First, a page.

She comes by this appreciation naturally. Her grandfather was a botanical illustrator, who, according to Caron, knew all the wild plants of Switzerland by Latin and common name. And her mother passed that love and knowledge on to Caron and her sister, who’s now a chef writing books about how to cook with weeds.
As a muralist though, Caron is most well known for her narrative and political works that employ birds-eye perspectives on cityscapes and the people in them. One of these is “Windows into the Tenderloin” — a multi-panel set of vignettes at Jones and Golden Gate in the Tenderloin area of San Francisco. It chronicles daily life in the neighborhood and envisions a future for its residents. Working with the neighbors day in and day out was a collaborative and rigorous process for Caron, one she’s proud of. But she wanted a break from weaving so many people’s narratives into her work. She wanted to find something more distilled and poetic that would continue to shine a light on the resilience of what survives at the margins of society.
She turned to weeds—the scraggly vegetation that sprouts unbidden and untended from cracks in the sidewalk. Caron says weeds have actually been in her artwork all along. They were there (larger than life even) in the background of her very first mural. What changed is that they grew larger and eventually took center stage. And now her creed is, “the less attention we pay it, the larger I’m gonna paint it.” She’ll travel to a site, find a weed nearby—a dandelion, a stinging nettle, a lowly swine cress, sometimes something so overlooked and anonymous that she never even finds out its name—and she’ll say “Ok, you’re the one. You’re the one who’s gonna be seven stories tall.”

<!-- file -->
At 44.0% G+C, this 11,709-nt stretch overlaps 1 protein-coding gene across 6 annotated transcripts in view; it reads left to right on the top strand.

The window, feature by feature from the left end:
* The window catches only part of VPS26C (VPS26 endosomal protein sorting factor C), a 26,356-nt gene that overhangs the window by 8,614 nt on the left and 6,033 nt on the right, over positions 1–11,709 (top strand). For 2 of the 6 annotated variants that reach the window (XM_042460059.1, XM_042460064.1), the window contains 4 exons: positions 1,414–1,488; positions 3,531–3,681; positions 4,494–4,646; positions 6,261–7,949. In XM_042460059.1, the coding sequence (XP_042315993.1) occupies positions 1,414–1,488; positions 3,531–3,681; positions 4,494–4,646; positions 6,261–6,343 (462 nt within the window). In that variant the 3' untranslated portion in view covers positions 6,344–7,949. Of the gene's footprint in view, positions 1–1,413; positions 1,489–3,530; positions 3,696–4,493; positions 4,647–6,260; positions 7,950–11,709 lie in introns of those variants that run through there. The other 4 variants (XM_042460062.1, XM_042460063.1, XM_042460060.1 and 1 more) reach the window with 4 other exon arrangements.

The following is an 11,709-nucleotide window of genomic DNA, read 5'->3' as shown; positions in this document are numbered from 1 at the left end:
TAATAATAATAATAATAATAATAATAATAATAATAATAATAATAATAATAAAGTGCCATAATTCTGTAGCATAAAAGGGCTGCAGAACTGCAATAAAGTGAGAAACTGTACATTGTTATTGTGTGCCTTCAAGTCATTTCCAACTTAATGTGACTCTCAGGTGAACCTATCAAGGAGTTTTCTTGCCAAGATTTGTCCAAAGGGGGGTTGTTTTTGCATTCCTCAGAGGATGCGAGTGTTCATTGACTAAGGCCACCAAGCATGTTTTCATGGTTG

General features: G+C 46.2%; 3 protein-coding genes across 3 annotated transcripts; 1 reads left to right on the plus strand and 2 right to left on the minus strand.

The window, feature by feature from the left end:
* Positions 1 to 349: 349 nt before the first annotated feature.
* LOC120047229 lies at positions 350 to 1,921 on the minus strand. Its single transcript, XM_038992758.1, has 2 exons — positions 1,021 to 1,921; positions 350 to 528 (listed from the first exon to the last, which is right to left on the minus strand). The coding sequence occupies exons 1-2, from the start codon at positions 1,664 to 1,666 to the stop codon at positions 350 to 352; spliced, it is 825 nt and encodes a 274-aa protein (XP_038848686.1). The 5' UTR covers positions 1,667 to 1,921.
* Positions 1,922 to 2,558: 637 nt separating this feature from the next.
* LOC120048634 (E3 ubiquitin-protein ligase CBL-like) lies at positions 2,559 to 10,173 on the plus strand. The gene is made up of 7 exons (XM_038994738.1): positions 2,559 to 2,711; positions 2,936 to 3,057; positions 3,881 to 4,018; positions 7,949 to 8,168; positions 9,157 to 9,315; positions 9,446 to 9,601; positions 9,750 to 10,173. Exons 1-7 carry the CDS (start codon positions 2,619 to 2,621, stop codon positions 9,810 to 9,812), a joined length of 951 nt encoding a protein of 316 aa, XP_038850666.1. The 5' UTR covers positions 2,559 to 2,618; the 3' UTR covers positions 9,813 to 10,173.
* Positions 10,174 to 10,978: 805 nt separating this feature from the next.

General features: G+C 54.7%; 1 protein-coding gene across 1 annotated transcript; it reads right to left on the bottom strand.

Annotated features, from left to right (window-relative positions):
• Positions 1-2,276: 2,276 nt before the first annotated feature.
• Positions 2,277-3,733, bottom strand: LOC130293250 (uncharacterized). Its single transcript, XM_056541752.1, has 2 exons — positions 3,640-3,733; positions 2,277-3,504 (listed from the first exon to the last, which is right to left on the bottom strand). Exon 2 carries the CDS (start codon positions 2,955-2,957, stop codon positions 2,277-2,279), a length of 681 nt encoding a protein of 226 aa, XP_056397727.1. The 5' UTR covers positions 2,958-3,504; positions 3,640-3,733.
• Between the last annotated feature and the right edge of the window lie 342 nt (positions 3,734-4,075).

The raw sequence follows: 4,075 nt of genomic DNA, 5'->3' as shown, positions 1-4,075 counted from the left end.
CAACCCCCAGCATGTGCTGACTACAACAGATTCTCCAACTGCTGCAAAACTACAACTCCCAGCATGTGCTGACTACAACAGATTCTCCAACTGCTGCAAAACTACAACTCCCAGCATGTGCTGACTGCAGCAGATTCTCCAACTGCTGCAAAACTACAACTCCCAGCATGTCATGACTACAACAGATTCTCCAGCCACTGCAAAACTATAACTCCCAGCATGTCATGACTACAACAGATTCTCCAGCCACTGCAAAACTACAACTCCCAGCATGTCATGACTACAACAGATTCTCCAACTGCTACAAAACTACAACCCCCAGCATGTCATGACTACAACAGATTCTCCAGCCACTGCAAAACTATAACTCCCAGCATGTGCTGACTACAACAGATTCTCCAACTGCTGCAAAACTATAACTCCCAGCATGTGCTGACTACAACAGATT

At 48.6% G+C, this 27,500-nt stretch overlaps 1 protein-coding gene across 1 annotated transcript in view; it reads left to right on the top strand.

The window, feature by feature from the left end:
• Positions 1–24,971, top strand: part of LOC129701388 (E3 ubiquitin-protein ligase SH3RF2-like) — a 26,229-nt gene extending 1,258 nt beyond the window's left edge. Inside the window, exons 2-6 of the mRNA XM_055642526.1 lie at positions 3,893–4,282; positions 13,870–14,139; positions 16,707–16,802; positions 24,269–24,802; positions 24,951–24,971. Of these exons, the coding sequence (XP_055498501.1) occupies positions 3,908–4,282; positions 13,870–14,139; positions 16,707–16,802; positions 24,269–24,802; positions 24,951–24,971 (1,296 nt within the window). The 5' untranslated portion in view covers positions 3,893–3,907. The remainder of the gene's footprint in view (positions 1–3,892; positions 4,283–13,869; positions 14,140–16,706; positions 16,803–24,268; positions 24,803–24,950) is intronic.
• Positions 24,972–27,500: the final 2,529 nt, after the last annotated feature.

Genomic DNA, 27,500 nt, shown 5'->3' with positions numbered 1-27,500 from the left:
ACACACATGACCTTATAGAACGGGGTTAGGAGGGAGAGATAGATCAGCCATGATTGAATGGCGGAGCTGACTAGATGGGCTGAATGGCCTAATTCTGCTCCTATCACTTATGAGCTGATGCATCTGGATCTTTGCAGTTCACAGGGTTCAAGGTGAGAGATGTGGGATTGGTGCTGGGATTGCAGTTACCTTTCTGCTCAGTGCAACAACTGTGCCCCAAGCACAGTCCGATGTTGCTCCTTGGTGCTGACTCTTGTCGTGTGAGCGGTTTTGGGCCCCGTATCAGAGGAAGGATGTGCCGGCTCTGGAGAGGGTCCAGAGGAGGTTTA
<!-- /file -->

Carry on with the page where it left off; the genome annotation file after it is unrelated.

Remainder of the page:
It’s not lost on Caron that the word “weed” is derogatory, that people spend time, energy, and resources trying to eradicate “weeds” from places where they weren’t planted. It’s also not lost on her that many of these plants have edible and medicinal value for people, and even an ecological role to play. But she’s emphatic that her murals are not an endorsement of invasive species over native ones. She intentionally uses the word “weed” and the images of these plants provocatively. What she tries to highlight is “the transgressive act of bringing life back to something that seemed to be dead.” Concrete jungles, superfund sites, urban slums — are typical of the kind of landscape Caron chooses to grow her weed murals.
She insists she’s not a botanical illustrator. When admirers tell Caron her plants look realistic, she points out that they’re really not. She starts with inspiration from photographs, but uses her artistic license to make her representations much more graphic and bold. She wants her plants to appear muscular and imposing, rather than dainty, pretty, or even scientifically accurate. “These are plants that have power. That is intentional and it works within my metaphor.”